95 gmc 4.3 replace tranny with a 1972 350 thm. throttle body
problems ever since but vehicle had set 6 months previously. cleaned
injectors (kit) fppr now only one injector fires .left sidy right side has
signal but will not open , it will open if I run a jumper wire to it .
cleaned another injector
Bench tested w 9 v dc 300 mill amp transformer . installd would not
spray ,have sgnal but will open what's up w signal wires 12 volts will
open with jumper wire .?? I would appreciate it
Do you know how much fuel pressure there is available?
In tank going to check fuel pressure now
Its throttle body injection not carbureted and never was carbureted Roy, there is no spot on the side of the block for a mechanical pump and even if there was, a mechanical pump is only good for about 2-3 psi where the throttle body needs 10-13 psi. Chip have you tested resistance of the two injector wires? It takes very little amperage and voltage to activate a noid light and 0 amps to show voltage on an oscilloscope, if you have a slightly corroded wire in there it will reduce the amps in the circuit to where it won't activate the electromagnet in the injector but it may seem ok with a noid light or oscilloscope. With the original trans being electrical and the one you put in being more mechanical, did you do all the steps necessary to program the PCM to realise there is a different trans?
I'm wrong and living in a fantasy world in my own head here's the scoop--The fuel metering assembly contains a fuel pressure regulator which dampens the pulsations and turbulence generated from the very high pressure fuel pump. Think of the FPR as a conditioner that smoothes out the flow of fuel from the outside to the inside of the fuel metering assembly. The FPR also maintains a constant, steady pressure at the injector assembly. Dual fuel injectors are mounted over the throttle valve, synchronized, and raised slightly over a venturi (narrowing radius) throat. Each injector is controlled by the ECM through an electrically initiated solenoid (switch). The precise amount of fuel delivered by each injector is varied by the amount of time that the solenoid holds the injector plunger open for operation. A high pressure, high volume electric fuel pump is used with the TBI system. This pump is located within the fuel tank itself (which can be a PITA if you have to replace it).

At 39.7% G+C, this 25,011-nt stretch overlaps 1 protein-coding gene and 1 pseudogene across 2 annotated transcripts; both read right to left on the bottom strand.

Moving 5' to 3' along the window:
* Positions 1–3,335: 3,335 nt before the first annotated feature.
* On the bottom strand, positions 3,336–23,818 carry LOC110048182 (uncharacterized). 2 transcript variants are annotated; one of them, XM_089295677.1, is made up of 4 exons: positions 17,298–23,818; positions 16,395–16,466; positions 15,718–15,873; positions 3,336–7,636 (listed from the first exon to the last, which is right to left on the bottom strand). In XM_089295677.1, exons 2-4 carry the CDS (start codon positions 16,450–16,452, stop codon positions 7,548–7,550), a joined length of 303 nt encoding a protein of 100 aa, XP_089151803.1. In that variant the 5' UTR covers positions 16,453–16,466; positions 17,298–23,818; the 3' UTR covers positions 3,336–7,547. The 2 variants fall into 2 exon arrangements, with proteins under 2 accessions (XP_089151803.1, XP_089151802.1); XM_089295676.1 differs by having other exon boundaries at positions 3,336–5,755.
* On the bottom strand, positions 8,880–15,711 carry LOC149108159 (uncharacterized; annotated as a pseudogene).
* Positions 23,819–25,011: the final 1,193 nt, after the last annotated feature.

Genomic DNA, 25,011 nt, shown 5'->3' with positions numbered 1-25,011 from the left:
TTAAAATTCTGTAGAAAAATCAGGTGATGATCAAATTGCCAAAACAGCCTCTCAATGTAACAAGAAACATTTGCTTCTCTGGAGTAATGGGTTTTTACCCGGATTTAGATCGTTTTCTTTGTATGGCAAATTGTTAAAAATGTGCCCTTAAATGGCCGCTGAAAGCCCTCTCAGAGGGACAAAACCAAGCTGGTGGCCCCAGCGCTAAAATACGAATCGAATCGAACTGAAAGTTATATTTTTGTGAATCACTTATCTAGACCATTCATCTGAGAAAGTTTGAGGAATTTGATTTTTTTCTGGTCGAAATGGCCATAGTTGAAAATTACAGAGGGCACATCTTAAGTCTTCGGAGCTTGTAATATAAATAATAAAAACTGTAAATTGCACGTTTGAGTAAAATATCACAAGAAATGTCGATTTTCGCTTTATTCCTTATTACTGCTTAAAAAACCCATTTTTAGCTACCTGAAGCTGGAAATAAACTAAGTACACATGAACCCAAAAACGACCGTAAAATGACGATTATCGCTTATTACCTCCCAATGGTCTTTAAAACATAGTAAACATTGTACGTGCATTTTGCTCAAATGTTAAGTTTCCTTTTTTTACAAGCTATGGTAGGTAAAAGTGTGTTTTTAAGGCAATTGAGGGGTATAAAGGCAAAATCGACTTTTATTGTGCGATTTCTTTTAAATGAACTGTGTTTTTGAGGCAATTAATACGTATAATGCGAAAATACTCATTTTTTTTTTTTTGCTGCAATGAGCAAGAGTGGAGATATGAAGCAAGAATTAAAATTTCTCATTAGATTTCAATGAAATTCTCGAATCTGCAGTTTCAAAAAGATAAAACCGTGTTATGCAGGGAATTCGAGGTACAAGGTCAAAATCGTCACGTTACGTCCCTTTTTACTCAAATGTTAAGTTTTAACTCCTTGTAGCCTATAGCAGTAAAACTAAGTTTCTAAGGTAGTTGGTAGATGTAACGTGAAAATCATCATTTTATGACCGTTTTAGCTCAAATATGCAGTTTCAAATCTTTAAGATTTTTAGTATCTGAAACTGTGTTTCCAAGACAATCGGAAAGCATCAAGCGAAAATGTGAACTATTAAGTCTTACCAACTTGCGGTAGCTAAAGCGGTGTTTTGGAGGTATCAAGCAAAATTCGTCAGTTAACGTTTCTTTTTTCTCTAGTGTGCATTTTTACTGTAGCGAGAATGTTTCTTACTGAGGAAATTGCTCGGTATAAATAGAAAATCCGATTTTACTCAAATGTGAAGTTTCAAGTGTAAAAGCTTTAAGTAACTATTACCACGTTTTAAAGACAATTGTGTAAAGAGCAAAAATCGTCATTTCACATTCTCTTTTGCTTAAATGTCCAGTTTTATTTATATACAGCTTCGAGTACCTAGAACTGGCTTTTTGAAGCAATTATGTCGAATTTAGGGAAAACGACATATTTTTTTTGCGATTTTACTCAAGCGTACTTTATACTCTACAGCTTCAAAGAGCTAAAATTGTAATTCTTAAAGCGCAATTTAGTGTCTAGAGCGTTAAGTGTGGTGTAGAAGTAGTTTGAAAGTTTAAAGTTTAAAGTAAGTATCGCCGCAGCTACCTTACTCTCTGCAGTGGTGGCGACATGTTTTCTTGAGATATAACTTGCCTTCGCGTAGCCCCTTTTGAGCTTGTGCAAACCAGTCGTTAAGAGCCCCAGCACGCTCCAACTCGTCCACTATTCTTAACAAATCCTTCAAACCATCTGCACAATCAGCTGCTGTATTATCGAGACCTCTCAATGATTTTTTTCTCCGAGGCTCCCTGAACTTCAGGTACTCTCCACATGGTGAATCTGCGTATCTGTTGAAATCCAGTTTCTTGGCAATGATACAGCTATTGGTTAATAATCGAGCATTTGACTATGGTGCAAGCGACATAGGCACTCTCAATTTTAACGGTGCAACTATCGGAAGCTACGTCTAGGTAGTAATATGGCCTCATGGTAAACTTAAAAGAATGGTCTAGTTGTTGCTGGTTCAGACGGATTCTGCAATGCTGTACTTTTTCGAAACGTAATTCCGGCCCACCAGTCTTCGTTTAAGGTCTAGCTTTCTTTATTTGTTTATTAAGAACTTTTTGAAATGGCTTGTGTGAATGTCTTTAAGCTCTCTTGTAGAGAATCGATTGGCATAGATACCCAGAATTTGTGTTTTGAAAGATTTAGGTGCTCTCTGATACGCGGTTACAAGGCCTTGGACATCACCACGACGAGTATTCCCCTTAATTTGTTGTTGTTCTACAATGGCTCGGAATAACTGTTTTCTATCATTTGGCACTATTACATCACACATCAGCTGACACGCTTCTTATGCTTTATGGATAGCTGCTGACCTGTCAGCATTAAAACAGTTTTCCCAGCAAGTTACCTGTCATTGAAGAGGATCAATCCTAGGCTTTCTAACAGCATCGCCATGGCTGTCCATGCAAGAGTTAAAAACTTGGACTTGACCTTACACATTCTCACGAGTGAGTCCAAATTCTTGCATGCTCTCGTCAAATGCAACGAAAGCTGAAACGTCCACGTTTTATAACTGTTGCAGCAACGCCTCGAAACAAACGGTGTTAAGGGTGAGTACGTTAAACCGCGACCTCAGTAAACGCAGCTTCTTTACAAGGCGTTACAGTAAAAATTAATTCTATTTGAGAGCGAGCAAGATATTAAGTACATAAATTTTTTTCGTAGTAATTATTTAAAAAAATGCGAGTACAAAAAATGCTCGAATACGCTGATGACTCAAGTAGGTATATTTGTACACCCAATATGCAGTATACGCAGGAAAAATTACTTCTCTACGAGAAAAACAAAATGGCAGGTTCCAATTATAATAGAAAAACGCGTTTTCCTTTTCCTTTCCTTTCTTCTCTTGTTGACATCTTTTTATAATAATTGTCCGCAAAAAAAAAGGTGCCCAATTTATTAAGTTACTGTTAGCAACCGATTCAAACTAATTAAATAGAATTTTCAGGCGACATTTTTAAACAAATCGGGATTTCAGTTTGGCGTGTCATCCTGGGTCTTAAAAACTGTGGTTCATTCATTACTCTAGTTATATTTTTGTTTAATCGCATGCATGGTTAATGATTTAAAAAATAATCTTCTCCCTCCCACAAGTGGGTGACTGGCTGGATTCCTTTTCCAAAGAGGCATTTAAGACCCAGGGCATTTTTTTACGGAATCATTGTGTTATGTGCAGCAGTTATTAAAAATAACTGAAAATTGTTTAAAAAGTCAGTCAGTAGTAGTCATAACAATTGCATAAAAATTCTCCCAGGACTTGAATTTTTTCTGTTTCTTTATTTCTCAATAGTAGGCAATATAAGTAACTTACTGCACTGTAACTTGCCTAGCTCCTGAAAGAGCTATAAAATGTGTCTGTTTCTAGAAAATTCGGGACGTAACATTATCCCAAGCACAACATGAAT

Throttle body injection should be no less than 9.5 while idleing and should never go past 13. The only time its acceptable to pass 13 is when the key is initially turned on and the system is being primed, as soon as the pump shuts after priming the pressure should drop to below 13. If its anything above 11 at an idle then there is an issue with the fuel system.
A stab in the dark but is the ground good on the right side?
Fuel pressure regulator is designed to regulate fuel pressure using engine vacuum, the more vacuum the less demand for fuel, idling and deceleration have the highest vacuums. When vacuum is applied to the regulator it begins to open relieving pressure until it hits a certain point. When vacuum is released (during hard acceleration or when the engine is off) the regulator closes and full pressure is achieved so more gasoline can be injected without increasing injector pulse width crazy amounts.
Yes Roy 72 did have a Carb but the engine is usually where that's located not on the transmission.
thanks John felt the breeze as the union suit flapped open exposing my raw ass for the kickin'
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